In the calendar of the church we remember today the Martyrs of Uganda, who were laid out on pyres and roasted alive because of their courageous profession of faith as Christians. This was in the year 1866. Since then so many more martyrs have died in Uganda, and other places in Africa, and all around our suffering world.
In our community’s Rule of Life we call to mind the freedom and trust that has enabled martyrs to give up their lives to the glory of God. Our Rule states, “The witness of the martyrs should never be far from our minds as we go forward in the vowed life day by day.”i What actually is the witness of the martyrs that all of us should keep before us day-by-day if it’s not about the prospect (today) of literally being burned at the stake or crucified on a cross? Two things come to mind. What should we remember about martyrs?
For one, to claim the companionship of the martyrs. At times we are most fearful, we may also feel terribly alone and isolated. The church remembers “the communion of saints,” which is a very thin divide between this life and the life to come. For some of us, it may be an enormous comfort to pray for the companionship and intercession of a martyr, a person who stood the test of life valiantly. This “martyr” may be someone remembered in the calendar of the church; or this may be a “martyr,” some soul remembered in the tenderness of our own heart: a loved one, a teacher, a friend, a pastor – someone who understood and withstood suffering and to whom we feel ourselves connected. Is there a “martyr” to whom you feel particularly drawn? And, if so, who would that be? How could you nurture that relationship, that communion with this “saint” who has already found a place in your heart?
Secondly, the word that always accompanies martyrs is the word “courage.” The English word “courage” comes from Old French, corage, which is about the heart. The gift of courage gives your heart strength to withstand suffering. The gift of courage also enlightens your heart with wisdom to distinguish what is ultimate from what is penultimate in life.ii Ultimate in this life is that we belong to the God of love. We are a gift from God, and a gift for God, and that we belong to God in this life and the life to come, following our death and forever. That is ultimate. Everything else in life is penultimate at best. Don’t stake all your life’s energies on what will not last. The gift of courage gives your heart strength to withstand suffering and the wisdom to discern what really matters. We will pray for this very thing as we conclude our liturgy today, for “strength and courage to love [Christ] with gladness and singleness of heart.”iii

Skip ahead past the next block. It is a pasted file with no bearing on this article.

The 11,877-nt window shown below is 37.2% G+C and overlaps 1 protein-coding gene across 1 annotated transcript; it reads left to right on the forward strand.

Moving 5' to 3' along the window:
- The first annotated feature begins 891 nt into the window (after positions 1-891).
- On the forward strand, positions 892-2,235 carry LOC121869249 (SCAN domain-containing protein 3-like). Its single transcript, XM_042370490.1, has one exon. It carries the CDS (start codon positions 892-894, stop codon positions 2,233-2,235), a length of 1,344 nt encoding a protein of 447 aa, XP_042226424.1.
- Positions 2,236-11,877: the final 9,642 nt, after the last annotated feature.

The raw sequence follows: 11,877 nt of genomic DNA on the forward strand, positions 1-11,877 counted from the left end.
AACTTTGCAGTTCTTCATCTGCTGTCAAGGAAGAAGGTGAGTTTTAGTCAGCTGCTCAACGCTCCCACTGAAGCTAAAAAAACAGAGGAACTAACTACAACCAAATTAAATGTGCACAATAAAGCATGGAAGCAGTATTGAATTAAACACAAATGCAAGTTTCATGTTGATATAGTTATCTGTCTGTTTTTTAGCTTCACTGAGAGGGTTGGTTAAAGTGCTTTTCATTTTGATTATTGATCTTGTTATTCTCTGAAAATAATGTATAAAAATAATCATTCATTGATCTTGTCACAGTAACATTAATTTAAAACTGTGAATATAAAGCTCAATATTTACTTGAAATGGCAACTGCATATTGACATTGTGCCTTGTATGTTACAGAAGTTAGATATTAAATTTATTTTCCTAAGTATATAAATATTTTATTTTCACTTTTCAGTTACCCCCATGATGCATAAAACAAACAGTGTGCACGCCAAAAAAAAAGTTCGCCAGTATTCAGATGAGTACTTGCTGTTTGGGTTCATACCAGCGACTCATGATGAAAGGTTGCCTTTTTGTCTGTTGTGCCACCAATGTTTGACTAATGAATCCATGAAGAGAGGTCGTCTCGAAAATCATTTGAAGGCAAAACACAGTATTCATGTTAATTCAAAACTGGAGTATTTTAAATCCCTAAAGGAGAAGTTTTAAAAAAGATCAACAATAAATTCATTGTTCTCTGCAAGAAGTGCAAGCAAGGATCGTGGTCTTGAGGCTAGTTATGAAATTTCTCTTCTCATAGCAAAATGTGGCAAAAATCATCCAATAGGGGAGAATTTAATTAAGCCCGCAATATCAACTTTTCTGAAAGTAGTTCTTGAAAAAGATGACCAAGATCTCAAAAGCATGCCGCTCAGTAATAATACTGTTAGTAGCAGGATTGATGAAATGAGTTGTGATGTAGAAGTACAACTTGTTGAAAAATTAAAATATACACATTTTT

i Quoted from the SSJE Rule of Life, Chapter 39: “…The grace to surrender our lives to God through our vows has been given to us in Baptism whereby we die with Christ and are raised with him. It is the same grace that gives strength to martyrs to submit gladly to death as witnesses of the resurrection. From the beginning monks and nuns have been encouraged to understand their own commitment in the light of the freedom and trust that enables martyrs to give up their lives to the glory of God. The witness of the martyrs should never be far from our minds as we go forward in the vowed life day by day.”
ii In The Letter to the Ephesians (1:17-19) we read, “…I pray that the God of our Lord Jesus Christ, the Father of glory, may give you a spirit of wisdom and revelation as you come to know him, so that, with the eyes of your heart enlightened, you may know what is the hope to which he has called you, what are the riches of his glorious inheritance among the saints, and what is the immeasurable greatness of his power for us who believe, according to the working of his great power.”
iii Quoted from The Book of Common Prayer, a prayer used at the conclusion of Holy Communion, p. 365.
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